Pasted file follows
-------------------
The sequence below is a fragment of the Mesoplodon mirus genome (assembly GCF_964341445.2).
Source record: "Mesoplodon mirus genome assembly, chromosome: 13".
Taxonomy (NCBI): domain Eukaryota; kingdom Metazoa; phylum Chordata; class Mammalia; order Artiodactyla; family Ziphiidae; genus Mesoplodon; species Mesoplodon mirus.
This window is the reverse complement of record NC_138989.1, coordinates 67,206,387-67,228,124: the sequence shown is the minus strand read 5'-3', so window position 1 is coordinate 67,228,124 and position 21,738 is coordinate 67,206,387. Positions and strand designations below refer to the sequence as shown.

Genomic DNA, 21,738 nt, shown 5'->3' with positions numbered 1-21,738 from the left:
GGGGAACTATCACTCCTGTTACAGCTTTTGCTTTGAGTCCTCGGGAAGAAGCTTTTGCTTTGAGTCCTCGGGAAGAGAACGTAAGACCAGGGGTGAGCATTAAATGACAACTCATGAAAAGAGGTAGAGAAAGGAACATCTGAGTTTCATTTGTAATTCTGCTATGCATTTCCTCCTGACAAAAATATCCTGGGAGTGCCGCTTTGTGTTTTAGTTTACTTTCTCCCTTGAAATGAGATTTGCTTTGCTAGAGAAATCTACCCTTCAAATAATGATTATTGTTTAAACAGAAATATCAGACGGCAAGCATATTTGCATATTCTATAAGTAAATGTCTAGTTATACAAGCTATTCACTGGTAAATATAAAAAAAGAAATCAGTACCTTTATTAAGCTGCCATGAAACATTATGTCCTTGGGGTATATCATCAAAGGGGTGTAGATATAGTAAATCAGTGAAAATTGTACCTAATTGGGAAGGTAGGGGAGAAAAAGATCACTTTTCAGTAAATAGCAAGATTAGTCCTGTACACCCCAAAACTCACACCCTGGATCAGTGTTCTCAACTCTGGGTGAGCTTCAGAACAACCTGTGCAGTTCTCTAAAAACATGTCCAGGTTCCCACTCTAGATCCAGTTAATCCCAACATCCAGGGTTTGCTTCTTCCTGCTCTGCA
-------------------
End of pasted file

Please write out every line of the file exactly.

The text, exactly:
The sequence below is a fragment of the Mesoplodon mirus genome (assembly GCF_964341445.2).
Source record: "Mesoplodon mirus genome assembly, chromosome: 13".
Taxonomy (NCBI): domain Eukaryota; kingdom Metazoa; phylum Chordata; class Mammalia; order Artiodactyla; family Ziphiidae; genus Mesoplodon; species Mesoplodon mirus.
This window is the reverse complement of record NC_138989.1, coordinates 67,206,387-67,228,124: the sequence shown is the minus strand read 5'-3', so window position 1 is coordinate 67,228,124 and position 21,738 is coordinate 67,206,387. Positions and strand designations below refer to the sequence as shown.

Genomic DNA, 21,738 nt, shown 5'->3' with positions numbered 1-21,738 from the left:
GGGGAACTATCACTCCTGTTACAGCTTTTGCTTTGAGTCCTCGGGAAGAAGCTTTTGCTTTGAGTCCTCGGGAAGAGAACGTAAGACCAGGGGTGAGCATTAAATGACAACTCATGAAAAGAGGTAGAGAAAGGAACATCTGAGTTTCATTTGTAATTCTGCTATGCATTTCCTCCTGACAAAAATATCCTGGGAGTGCCGCTTTGTGTTTTAGTTTACTTTCTCCCTTGAAATGAGATTTGCTTTGCTAGAGAAATCTACCCTTCAAATAATGATTATTGTTTAAACAGAAATATCAGACGGCAAGCATATTTGCATATTCTATAAGTAAATGTCTAGTTATACAAGCTATTCACTGGTAAATATAAAAAAAGAAATCAGTACCTTTATTAAGCTGCCATGAAACATTATGTCCTTGGGGTATATCATCAAAGGGGTGTAGATATAGTAAATCAGTGAAAATTGTACCTAATTGGGAAGGTAGGGGAGAAAAAGATCACTTTTCAGTAAATAGCAAGATTAGTCCTGTACACCCCAAAACTCACACCCTGGATCAGTGTTCTCAACTCTGGGTGAGCTTCAGAACAACCTGTGCAGTTCTCTAAAAACATGTCCAGGTTCCCACTCTAGATCCAGTTAATCCCAACATCCAGGGTTTGCTTCTTCCTGCTCTGCA